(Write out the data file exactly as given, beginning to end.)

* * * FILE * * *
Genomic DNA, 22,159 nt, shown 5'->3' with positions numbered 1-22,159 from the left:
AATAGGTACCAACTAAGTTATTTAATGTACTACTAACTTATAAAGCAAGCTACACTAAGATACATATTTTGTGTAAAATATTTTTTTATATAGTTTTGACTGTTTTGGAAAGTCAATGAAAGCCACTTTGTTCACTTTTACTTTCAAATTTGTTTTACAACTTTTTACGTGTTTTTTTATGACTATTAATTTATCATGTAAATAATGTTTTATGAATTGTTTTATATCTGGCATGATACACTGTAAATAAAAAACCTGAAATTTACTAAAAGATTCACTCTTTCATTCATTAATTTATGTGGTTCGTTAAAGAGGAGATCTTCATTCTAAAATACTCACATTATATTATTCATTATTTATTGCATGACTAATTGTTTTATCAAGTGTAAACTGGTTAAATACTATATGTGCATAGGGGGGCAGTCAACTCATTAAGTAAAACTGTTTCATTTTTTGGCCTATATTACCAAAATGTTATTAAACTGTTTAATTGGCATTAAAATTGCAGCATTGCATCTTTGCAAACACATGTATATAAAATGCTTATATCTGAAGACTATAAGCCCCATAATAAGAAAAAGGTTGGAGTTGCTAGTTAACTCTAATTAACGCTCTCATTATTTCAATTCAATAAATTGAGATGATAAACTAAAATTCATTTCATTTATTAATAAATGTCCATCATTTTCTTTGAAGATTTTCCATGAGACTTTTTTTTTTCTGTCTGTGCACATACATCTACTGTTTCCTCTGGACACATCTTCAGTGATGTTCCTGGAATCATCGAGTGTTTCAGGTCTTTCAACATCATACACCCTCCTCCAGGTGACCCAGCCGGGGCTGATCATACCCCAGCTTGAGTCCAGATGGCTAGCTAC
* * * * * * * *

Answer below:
Genomic DNA, 22,159 nt, shown 5'->3' with positions numbered 1-22,159 from the left:
AATAGGTACCAACTAAGTTATTTAATGTACTACTAACTTATAAAGCAAGCTACACTAAGATACATATTTTGTGTAAAATATTTTTTTATATAGTTTTGACTGTTTTGGAAAGTCAATGAAAGCCACTTTGTTCACTTTTACTTTCAAATTTGTTTTACAACTTTTTACGTGTTTTTTTATGACTATTAATTTATCATGTAAATAATGTTTTATGAATTGTTTTATATCTGGCATGATACACTGTAAATAAAAAACCTGAAATTTACTAAAAGATTCACTCTTTCATTCATTAATTTATGTGGTTCGTTAAAGAGGAGATCTTCATTCTAAAATACTCACATTATATTATTCATTATTTATTGCATGACTAATTGTTTTATCAAGTGTAAACTGGTTAAATACTATATGTGCATAGGGGGGCAGTCAACTCATTAAGTAAAACTGTTTCATTTTTTGGCCTATATTACCAAAATGTTATTAAACTGTTTAATTGGCATTAAAATTGCAGCATTGCATCTTTGCAAACACATGTATATAAAATGCTTATATCTGAAGACTATAAGCCCCATAATAAGAAAAAGGTTGGAGTTGCTAGTTAACTCTAATTAACGCTCTCATTATTTCAATTCAATAAATTGAGATGATAAACTAAAATTCATTTCATTTATTAATAAATGTCCATCATTTTCTTTGAAGATTTTCCATGAGACTTTTTTTTTTCTGTCTGTGCACATACATCTACTGTTTCCTCTGGACACATCTTCAGTGATGTTCCTGGAATCATCGAGTGTTTCAGGTCTTTCAACATCATACACCCTCCTCCAGGTGACCCAGCCGGGGCTGATCATACCCCAGCTTGAGTCCAGATGGCTAGCTAC